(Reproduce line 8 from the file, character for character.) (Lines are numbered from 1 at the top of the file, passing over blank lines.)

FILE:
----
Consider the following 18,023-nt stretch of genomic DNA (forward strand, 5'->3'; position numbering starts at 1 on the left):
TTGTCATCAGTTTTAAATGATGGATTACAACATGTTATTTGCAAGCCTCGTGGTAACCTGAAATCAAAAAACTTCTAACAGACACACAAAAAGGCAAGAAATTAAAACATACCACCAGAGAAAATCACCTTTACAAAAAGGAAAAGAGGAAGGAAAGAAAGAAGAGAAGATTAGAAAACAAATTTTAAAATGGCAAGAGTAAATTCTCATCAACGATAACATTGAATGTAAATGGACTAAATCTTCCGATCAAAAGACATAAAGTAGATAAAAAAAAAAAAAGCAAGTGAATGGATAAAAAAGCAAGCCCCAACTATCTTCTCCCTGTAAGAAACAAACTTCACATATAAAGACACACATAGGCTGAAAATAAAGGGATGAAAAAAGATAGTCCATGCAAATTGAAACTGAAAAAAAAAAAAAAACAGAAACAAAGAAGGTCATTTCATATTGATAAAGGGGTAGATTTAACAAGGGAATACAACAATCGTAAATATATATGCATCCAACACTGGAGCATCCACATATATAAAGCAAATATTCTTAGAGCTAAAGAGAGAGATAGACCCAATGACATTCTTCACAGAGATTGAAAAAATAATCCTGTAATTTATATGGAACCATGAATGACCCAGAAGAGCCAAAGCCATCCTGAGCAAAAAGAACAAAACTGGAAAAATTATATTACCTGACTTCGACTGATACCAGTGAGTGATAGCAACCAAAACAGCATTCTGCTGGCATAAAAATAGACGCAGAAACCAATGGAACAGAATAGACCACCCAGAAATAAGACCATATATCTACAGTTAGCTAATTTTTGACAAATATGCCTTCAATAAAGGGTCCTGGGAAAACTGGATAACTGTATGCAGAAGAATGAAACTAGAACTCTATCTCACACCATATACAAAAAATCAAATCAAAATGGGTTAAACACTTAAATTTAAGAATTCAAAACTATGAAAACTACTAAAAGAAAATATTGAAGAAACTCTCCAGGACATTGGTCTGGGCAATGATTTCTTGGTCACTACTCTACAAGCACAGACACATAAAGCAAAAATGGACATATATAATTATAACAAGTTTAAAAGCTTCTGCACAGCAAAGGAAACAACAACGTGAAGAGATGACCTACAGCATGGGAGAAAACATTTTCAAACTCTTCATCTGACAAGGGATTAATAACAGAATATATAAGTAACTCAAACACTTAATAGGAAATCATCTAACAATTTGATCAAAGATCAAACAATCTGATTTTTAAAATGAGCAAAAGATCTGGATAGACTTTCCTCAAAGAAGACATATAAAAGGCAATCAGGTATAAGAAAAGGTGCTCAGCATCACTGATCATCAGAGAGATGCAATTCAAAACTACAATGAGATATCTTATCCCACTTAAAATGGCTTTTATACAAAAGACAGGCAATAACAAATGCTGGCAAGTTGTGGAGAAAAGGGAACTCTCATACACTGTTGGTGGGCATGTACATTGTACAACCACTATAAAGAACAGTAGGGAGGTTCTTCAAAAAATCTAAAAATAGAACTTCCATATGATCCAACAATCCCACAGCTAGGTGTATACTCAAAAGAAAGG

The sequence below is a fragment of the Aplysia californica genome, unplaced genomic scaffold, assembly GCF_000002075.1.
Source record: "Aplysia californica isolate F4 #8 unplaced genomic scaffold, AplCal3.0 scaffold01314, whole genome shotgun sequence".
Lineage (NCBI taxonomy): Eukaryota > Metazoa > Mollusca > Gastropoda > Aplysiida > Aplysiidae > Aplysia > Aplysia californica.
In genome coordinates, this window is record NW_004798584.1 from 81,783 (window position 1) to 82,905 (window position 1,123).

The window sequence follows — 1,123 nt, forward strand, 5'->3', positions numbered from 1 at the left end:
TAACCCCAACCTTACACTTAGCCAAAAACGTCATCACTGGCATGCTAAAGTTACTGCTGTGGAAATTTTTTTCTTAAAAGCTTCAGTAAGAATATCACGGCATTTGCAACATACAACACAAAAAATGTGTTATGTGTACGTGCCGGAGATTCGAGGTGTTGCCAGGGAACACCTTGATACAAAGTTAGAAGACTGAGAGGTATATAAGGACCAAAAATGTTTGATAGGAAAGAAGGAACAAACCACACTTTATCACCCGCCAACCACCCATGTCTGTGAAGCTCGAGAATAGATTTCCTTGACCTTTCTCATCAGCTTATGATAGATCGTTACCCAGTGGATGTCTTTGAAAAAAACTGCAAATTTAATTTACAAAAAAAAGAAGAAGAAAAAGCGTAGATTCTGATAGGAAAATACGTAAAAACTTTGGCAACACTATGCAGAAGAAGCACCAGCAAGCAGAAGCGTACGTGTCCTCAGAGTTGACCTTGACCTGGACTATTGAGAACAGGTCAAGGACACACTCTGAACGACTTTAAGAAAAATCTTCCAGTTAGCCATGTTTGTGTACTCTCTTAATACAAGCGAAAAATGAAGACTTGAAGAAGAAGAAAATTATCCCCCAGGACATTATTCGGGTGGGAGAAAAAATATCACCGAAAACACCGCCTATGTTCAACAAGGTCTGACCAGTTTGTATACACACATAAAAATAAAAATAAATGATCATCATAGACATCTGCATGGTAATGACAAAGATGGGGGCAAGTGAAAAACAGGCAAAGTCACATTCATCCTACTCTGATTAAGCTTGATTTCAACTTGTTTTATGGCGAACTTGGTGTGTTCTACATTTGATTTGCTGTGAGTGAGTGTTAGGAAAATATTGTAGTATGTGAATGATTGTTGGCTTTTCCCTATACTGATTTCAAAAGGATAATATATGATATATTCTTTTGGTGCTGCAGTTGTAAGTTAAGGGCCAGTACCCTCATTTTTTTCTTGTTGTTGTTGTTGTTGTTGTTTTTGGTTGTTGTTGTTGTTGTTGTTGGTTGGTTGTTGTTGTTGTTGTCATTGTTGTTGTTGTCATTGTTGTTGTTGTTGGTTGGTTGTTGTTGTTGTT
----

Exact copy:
TAACCCCAACCTTACACTTAGCCAAAAACGTCATCACTGGCATGCTAAAGTTACTGCTGTGGAAATTTTTTTCTTAAAAGCTTCAGTAAGAATATCACGGCATTTGCAACATACAACACAAAAAATGTGTTATGTGTACGTGCCGGAGATTCGAGGTGTTGCCAGGGAACACCTTGATACAAAGTTAGAAGACTGAGAGGTATATAAGGACCAAAAATGTTTGATAGGAAAGAAGGAACAAACCACACTTTATCACCCGCCAACCACCCATGTCTGTGAAGCTCGAGAATAGATTTCCTTGACCTTTCTCATCAGCTTATGATAGATCGTTACCCAGTGGATGTCTTTGAAAAAAACTGCAAATTTAATTTACAAAAAAAAGAAGAAGAAAAAGCGTAGATTCTGATAGGAAAATACGTAAAAACTTTGGCAACACTATGCAGAAGAAGCACCAGCAAGCAGAAGCGTACGTGTCCTCAGAGTTGACCTTGACCTGGACTATTGAGAACAGGTCAAGGACACACTCTGAACGACTTTAAGAAAAATCTTCCAGTTAGCCATGTTTGTGTACTCTCTTAATACAAGCGAAAAATGAAGACTTGAAGAAGAAGAAAATTATCCCCCAGGACATTATTCGGGTGGGAGAAAAAATATCACCGAAAACACCGCCTATGTTCAACAAGGTCTGACCAGTTTGTATACACACATAAAAATAAAAATAAATGATCATCATAGACATCTGCATGGTAATGACAAAGATGGGGGCAAGTGAAAAACAGGCAAAGTCACATTCATCCTACTCTGATTAAGCTTGATTTCAACTTGTTTTATGGCGAACTTGGTGTGTTCTACATTTGATTTGCTGTGAGTGAGTGTTAGGAAAATATTGTAGTATGTGAATGATTGTTGGCTTTTCCCTATACTGATTTCAAAAGGATAATATATGATATATTCTTTTGGTGCTGCAGTTGTAAGTTAAGGGCCAGTACCCTCATTTTTTTCTTGTTGTTGTTGTTGTTGTTGTTTTTGGTTGTTGTTGTTGTTGTTGTTGGTTGGTTGTTGTTGTTGTTGTCATTGTTGTTGTTGTCATTGTTGTTGTTGTTGGTTGGTTGTTGTTGTTGTT